Have you changed health plans in the past 5 years?

Ancillary benefits like Dental and Vision are common parts of an employee’s benefits package. They offer low premiums which make them attractive to employers, but they do much less to protect an employee from financial ruin. The maximum single event benefit for a root canal, for example is $1,500 under most dental plans, while vision plans offer $1,000 for surgery. Compare that to a $50,000 maximum benefit under most critical illness plans.

When the #OpenEnrollment season starts questions like - Did we move to an HSA or higher deductible? Do we know where the employees are most at risk?



Lets consider this choice for a moment


A pair of glasses or a root canal versus a heart attack, which has the greater financial consequence? Seems like a no brainer, right?


Yet, only 30% of companies offer Critical Illness plans to their employees. However, 95% offer Dental and 83% Vision. Let me help you arm your clients with the best information and the best benefit offerings so that when it comes time to design a benefits package at the #open_enrollment, your clients can build a plan that truly helps their employees plan for and survive the financial devastation that the diagnosis of a major illness like a heart attack could bring. While Dental and Vision insurance won’t help protect you from financial ruin, a Critical Illness plan could offer employee face amounts ranging from $5,000 to $50,000.


The Reality of the Risk


The reality of the financial risk serious illnesses pose is greater than most people might realize. Consider the real cost of a heart attack for a 45-year-old male. Real Cost: $34,793

If every 25 seconds, an American has a heart attack, and 51% of Americans say they have less than $1,000 in savings, your clients’ employees are in real need of a solution to help when their expenses outstrip their savings. And that’s just the probability of the event. Now consider the impact that has on working hours. 46% of workers spend 2-3 hours per week at work handling their personal finances, with nearly one in four (24%) reporting that personal finances have been a distraction at work. Bottom line, your employees are affected by the reality of the risk whether they have a heart attack or not.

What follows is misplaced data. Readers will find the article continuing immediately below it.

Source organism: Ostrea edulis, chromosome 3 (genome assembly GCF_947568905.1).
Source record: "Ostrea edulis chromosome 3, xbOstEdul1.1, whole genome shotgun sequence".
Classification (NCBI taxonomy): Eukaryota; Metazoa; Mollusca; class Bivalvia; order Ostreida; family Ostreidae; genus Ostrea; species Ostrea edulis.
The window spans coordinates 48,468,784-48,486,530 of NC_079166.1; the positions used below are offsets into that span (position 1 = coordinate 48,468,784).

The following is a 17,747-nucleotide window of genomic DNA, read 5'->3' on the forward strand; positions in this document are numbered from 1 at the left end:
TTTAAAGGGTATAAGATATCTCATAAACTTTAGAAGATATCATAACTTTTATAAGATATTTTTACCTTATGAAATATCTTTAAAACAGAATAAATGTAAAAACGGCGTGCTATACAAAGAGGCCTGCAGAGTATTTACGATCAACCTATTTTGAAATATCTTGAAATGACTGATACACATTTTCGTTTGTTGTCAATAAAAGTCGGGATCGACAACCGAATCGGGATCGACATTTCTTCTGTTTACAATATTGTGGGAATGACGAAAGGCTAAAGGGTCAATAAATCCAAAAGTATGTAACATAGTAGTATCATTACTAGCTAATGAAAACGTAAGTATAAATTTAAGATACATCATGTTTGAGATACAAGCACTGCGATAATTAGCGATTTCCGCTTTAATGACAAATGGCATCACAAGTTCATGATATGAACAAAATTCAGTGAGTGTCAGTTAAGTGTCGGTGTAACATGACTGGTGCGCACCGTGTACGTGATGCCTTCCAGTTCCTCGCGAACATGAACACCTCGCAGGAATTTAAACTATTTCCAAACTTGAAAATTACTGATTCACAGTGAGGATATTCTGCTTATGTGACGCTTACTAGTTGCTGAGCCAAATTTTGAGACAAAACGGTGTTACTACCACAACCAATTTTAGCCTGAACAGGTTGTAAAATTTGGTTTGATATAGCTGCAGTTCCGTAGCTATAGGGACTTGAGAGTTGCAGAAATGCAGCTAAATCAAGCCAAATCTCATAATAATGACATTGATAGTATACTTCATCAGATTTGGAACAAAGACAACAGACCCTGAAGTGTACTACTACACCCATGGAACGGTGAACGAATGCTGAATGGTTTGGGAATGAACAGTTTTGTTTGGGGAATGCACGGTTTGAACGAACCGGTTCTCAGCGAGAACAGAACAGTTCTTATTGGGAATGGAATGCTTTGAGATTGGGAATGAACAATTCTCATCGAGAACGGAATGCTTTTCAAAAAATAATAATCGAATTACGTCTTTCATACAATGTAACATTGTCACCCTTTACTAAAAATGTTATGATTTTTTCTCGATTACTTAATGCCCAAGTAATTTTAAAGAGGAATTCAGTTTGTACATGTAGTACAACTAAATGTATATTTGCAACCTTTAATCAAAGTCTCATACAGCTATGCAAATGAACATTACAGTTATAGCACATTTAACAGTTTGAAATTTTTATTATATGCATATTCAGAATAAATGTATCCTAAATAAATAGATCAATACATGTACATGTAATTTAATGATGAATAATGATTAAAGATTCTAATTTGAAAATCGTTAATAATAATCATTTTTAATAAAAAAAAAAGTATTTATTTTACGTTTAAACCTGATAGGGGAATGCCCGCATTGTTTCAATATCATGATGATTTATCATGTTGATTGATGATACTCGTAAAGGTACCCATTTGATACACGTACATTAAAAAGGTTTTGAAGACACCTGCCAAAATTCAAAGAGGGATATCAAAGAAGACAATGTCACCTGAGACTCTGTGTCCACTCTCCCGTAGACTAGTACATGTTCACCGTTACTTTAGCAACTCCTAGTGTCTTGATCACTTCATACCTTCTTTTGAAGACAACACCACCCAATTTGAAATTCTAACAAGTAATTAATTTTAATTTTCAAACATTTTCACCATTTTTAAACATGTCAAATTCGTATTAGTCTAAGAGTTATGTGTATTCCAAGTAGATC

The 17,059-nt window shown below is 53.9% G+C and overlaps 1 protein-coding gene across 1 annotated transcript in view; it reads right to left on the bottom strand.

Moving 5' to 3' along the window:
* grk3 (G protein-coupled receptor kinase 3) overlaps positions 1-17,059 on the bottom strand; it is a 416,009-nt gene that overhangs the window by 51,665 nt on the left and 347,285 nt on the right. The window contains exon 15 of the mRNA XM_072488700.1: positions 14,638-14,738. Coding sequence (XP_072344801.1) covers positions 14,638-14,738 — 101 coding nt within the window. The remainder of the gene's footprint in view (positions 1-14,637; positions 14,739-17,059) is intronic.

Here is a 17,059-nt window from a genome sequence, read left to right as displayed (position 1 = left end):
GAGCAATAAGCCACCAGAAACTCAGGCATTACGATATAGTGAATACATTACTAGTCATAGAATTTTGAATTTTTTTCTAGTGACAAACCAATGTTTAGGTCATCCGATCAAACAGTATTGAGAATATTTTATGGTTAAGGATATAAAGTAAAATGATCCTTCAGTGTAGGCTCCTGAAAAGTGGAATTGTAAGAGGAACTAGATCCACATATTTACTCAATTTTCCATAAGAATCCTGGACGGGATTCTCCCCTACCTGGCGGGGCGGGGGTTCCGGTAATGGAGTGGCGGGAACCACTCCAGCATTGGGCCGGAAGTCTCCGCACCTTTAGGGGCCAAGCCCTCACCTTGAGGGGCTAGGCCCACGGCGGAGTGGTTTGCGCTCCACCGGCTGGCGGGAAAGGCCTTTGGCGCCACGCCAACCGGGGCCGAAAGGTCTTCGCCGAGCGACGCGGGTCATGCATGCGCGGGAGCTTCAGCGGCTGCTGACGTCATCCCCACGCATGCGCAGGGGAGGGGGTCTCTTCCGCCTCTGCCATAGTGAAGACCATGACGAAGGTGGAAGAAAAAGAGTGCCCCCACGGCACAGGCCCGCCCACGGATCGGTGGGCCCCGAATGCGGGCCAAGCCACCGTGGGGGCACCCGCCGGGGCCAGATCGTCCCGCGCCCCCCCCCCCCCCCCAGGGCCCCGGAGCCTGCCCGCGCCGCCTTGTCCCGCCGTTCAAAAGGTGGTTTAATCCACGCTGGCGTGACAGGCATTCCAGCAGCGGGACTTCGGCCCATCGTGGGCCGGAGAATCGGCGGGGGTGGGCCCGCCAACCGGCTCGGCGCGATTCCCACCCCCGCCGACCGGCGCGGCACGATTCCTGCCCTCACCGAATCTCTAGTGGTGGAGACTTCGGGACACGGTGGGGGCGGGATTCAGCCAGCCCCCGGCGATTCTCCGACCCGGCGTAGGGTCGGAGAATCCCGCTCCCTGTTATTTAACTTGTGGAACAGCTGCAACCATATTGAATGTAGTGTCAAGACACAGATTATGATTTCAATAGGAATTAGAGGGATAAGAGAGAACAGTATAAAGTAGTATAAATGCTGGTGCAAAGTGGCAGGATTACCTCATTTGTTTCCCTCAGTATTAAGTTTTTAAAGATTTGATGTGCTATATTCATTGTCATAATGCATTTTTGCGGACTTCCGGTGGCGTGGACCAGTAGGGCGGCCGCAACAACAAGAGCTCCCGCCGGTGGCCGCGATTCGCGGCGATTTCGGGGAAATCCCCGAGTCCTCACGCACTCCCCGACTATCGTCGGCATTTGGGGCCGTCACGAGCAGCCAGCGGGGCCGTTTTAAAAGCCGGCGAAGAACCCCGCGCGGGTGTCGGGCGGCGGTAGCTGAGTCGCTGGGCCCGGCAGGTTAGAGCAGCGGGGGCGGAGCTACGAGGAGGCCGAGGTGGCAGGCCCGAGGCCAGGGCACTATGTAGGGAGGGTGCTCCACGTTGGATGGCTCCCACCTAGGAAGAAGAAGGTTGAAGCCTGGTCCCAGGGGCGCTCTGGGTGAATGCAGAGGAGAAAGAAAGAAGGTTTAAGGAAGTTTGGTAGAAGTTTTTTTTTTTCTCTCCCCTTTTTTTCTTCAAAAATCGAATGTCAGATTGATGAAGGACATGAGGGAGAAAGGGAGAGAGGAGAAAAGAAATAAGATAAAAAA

Here is a Simple Solution!


A voluntary Critical Illness plan can go a long way to providing financial protection when a diagnosis occurs. With benefits ranging from $5,000 to $50,000 paid directly to the employee, this voluntary coverage could substantially temper the total cost of the illness.


Total Cost of a Heart Attack $34,793

Critical Illness Benefit up to $50,000

Total Out of Pocket: Their choice


The chance of being diagnosed with a critical illness is very real, just as real is the chance that your client’s employees won’t be able to survive financially without additional support in their benefits package. Adding group critical illness insurance to your clients’ benefits package offers their employees additional protection to help make sure when they’re diagnosed with a critical illness that their finances pull through, too.


For almost 60 years, Aflac has been dedicated to helping provide individuals and families peace of mind and additional financial protection when they’ve needed it most. Group Critical Illness insurance is just another innovative way to help make sure your clients are well protected under our wing.


This article is for informational purposes only and is not intended to be a solicitation!

To learn more about voluntary insurance, please reach out to one of our experts benefits professional www.whitewinginsurance.com .


White Wing is the premier digital online network for insurance brokers and agents looking to expand their business, market-base and knowledge. In a professional environment, WWIS gives agents the tools, product know-how, and access to a range of carriers and vendors to boost their health insurance book of business. Its collaborative team is recognized in the insurance industry and staffed with trained members of high integrity.